Hays: Overhaul work permit system to solve skills shortages

13 Nov 2012 | Posted by Carl Thomas

It has been suggested that an overhaul of the Tier 2 work permit system could help tackle chronic skills shortages.

The latest Hays Global Skills Index for 2012 claimed that there is an estimated shortage of 76,400 engineers in Europe alone. The IT profession is also struggling, with a gap of around 38,000 recorded in the index.

These shortages of skilled employees come despite the fact that many countries are still battling high and rising unemployment levels, suggesting that global competition and inadequate training or education could be behind the skills gaps.

Hays proposed a three-point long-term plan to tackle the issue. Firstly, it urged governments to focus on the skills that are lacking in their economies and tailor their immigration policies accordingly. For the UK, this could mean adjusting the shortage occupation list and ensuring that the right people have access to Tier 2 work permits.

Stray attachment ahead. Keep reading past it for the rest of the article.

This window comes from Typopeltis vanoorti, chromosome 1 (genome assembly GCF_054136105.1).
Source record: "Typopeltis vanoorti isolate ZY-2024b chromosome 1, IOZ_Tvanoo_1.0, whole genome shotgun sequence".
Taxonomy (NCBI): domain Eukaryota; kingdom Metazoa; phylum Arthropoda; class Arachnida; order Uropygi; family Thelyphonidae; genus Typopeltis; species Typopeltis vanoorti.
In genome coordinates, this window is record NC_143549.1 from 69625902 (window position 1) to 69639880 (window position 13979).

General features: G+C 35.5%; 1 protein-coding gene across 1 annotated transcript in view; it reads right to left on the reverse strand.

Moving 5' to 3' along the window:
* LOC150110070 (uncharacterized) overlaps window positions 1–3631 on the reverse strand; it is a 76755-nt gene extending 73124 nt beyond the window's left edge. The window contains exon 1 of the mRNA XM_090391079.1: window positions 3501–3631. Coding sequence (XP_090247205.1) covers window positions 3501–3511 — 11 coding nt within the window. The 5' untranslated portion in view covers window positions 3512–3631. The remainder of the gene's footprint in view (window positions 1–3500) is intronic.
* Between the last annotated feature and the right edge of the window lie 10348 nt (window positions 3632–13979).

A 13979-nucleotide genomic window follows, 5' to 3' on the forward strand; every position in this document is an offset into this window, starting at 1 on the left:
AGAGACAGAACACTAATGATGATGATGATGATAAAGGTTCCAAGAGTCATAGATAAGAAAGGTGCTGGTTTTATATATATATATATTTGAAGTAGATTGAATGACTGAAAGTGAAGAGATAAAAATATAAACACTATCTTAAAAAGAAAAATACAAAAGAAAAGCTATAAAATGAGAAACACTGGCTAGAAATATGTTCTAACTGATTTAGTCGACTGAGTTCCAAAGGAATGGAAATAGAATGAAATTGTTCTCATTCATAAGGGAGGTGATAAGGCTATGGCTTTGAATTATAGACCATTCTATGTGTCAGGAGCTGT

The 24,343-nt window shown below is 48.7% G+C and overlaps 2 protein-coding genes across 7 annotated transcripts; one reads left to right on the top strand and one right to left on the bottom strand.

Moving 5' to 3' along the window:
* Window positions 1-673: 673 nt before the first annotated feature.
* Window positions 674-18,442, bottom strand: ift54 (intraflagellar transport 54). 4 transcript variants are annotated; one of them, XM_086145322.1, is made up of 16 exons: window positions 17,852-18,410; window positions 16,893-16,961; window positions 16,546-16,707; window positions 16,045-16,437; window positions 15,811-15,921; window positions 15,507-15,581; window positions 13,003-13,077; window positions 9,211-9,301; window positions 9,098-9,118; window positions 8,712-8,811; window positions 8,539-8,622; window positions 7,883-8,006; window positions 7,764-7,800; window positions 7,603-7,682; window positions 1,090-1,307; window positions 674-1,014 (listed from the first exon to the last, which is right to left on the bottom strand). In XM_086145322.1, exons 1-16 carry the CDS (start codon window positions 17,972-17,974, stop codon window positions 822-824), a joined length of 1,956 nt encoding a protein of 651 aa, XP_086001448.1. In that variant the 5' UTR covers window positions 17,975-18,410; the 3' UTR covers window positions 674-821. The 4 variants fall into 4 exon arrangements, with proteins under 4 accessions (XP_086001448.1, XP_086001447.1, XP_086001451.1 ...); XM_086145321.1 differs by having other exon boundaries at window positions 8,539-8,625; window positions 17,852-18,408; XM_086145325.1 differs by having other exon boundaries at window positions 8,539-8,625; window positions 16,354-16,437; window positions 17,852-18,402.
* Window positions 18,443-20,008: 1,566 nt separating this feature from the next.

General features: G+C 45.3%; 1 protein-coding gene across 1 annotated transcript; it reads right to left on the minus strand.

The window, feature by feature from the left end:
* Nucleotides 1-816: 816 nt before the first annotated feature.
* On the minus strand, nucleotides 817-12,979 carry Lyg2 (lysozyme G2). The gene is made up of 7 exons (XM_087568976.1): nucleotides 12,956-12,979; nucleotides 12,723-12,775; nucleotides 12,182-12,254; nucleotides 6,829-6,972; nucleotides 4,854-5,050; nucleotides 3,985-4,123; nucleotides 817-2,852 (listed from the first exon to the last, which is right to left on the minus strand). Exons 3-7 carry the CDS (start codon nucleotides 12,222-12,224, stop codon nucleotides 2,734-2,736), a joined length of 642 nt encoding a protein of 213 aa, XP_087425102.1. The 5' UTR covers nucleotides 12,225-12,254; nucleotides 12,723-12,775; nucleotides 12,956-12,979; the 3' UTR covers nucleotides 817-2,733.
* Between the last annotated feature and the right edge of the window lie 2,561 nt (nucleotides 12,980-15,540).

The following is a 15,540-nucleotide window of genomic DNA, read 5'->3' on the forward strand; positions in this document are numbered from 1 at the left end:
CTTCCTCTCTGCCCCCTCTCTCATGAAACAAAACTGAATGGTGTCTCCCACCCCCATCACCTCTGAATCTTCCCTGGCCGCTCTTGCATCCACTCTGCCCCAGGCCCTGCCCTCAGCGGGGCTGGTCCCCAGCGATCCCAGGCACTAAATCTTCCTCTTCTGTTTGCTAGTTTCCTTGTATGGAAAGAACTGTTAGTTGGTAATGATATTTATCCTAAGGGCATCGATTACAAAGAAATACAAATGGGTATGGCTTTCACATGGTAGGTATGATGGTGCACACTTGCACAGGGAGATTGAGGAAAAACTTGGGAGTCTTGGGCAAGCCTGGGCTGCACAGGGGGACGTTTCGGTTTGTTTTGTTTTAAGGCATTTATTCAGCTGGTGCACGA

Secondly, the recruitment professionals advised governments to offer incentives to employers to encourage them to provide relevant training to their staff.

Finally, Hays explained that there is a strong need for governments to work with employers and educational authorities to implement a series of measures and incentives to persuade young people to focus on acquiring the skills that are needed internationally and at home.

Alistair Cox, chief executive of the group, commented: “The report illustrates a major paradox in the world's skilled labour markets.

"Many countries are suffering chronically high levels of unemployment, yet employers are struggling to find enough skilled individuals to fill the posts available."

He added that it is somewhat ironic that on a global level, the workplace is actually struggling to find people with the very skills that would “help stimulate economic growth and thereby create opportunities for the unemployed”.